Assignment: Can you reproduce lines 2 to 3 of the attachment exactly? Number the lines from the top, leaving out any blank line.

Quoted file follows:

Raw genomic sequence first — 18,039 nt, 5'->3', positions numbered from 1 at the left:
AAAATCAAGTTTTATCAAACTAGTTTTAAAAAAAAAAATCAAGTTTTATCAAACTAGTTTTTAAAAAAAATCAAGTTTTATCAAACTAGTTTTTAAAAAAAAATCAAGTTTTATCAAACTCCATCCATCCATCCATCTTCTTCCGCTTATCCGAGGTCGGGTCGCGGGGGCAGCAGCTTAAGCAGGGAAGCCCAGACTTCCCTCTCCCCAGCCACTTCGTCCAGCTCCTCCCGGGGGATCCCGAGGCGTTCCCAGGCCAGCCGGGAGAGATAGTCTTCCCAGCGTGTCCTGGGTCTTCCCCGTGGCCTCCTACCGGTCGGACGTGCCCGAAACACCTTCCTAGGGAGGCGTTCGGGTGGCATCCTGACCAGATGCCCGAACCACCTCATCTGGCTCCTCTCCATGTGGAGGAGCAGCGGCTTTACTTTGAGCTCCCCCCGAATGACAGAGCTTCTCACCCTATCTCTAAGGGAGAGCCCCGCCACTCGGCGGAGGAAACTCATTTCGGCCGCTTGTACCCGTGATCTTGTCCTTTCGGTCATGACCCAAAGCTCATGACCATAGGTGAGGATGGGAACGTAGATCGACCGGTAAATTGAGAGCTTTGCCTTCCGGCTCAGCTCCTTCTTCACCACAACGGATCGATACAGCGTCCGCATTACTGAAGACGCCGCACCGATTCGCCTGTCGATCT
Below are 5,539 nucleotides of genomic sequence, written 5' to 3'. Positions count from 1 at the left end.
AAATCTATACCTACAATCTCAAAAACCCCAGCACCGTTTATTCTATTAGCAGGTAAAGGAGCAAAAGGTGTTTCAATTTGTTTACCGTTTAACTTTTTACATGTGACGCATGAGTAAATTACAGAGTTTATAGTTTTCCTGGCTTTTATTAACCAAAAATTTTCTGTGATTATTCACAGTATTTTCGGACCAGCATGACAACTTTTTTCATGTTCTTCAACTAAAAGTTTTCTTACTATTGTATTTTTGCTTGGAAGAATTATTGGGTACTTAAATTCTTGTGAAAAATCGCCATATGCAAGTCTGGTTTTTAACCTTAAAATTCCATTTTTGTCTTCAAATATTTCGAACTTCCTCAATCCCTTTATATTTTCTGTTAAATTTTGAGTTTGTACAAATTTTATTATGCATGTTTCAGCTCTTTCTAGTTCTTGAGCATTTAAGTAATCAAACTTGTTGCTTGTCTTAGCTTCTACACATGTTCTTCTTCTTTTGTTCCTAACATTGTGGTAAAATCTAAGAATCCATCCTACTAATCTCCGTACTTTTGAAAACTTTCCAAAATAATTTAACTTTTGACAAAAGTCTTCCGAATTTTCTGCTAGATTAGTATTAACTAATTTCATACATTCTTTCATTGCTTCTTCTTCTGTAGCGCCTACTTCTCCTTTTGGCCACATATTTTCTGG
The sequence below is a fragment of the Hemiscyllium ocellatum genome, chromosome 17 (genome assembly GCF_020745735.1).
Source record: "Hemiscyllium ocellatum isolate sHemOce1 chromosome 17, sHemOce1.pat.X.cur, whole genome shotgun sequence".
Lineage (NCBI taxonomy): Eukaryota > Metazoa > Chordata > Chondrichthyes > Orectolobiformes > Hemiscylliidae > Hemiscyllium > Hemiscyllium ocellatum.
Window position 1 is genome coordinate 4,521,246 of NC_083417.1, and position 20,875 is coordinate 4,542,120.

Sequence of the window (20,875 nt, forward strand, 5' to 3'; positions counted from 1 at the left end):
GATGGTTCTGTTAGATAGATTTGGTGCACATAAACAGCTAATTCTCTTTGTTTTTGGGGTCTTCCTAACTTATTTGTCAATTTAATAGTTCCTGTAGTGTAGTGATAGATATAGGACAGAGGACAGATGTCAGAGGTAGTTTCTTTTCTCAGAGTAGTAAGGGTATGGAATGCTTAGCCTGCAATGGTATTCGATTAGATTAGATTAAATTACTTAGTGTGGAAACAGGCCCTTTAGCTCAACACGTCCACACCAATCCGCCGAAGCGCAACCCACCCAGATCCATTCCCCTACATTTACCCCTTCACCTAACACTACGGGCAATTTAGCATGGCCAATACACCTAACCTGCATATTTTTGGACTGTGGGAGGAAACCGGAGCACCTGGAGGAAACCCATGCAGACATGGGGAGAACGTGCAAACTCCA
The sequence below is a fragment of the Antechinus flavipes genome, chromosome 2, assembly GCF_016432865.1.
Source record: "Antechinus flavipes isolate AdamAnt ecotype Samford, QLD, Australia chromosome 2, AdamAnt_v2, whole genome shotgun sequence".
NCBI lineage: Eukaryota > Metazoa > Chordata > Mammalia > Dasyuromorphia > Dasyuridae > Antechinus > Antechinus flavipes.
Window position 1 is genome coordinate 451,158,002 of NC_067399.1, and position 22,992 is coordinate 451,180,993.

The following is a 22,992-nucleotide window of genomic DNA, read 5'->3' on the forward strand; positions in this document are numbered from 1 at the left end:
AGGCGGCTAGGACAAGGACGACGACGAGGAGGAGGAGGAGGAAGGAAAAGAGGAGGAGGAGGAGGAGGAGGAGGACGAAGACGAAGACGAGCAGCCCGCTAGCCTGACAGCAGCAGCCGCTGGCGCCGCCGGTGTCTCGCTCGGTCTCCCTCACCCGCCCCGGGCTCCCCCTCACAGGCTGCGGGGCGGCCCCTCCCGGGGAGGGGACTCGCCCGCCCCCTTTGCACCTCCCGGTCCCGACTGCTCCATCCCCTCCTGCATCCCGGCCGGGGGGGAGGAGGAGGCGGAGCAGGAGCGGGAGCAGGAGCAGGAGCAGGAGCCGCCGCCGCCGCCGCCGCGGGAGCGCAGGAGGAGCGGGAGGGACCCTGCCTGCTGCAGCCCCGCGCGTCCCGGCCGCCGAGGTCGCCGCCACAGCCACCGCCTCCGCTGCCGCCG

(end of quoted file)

AAAATCAAGTTTTATCAAACTAGTTTTAAAAAAAAAAATCAAGTTTTATCAAACTAGTTTTTAAAAAAAATCAAGTTTTATCAAACTAGTTTTTAAAAAAAAATCAAGTTTTATCAAACTCCATCCATCCATCCATCTTCTTCCGCTTATCCGAGGTCGGGTCGCGGGGGCAGCAGCTTAAGCAGGGAAGCCCAGACTTCCCTCTCCCCAGCCACTTCGTCCAGCTCCTCCCGGGGGATCCCGAGGCGTTCCCAGGCCAGCCGGGAGAGATAGTCTTCCCAGCGTGTCCTGGGTCTTCCCCGTGGCCTCCTACCGGTCGGACGTGCCCGAAACACCTTCCTAGGGAGGCGTTCGGGTGGCATCCTGACCAGATGCCCGAACCACCTCATCTGGCTCCTCTCCATGTGGAGGAGCAGCGGCTTTACTTTGAGCTCCCCCCGAATGACAGAGCTTCTCACCCTATCTCTAAGGGAGAGCCCCGCCACTCGGCGGAGGAAACTCATTTCGGCCGCTTGTACCCGTGATCTTGTCCTTTCGGTCATGACCCAAAGCTCATGACCATAGGTGAGGATGGGAACGTAGATCGACCGGTAAATTGAGAGCTTTGCCTTCCGGCTCAGCTCCTTCTTCACCACAACGGATCGATACAGCGTCCGCATTACTGAAGACGCCGCACCGATTCGCCTGTCGATCT
Below are 5,539 nucleotides of genomic sequence, written 5' to 3'. Positions count from 1 at the left end.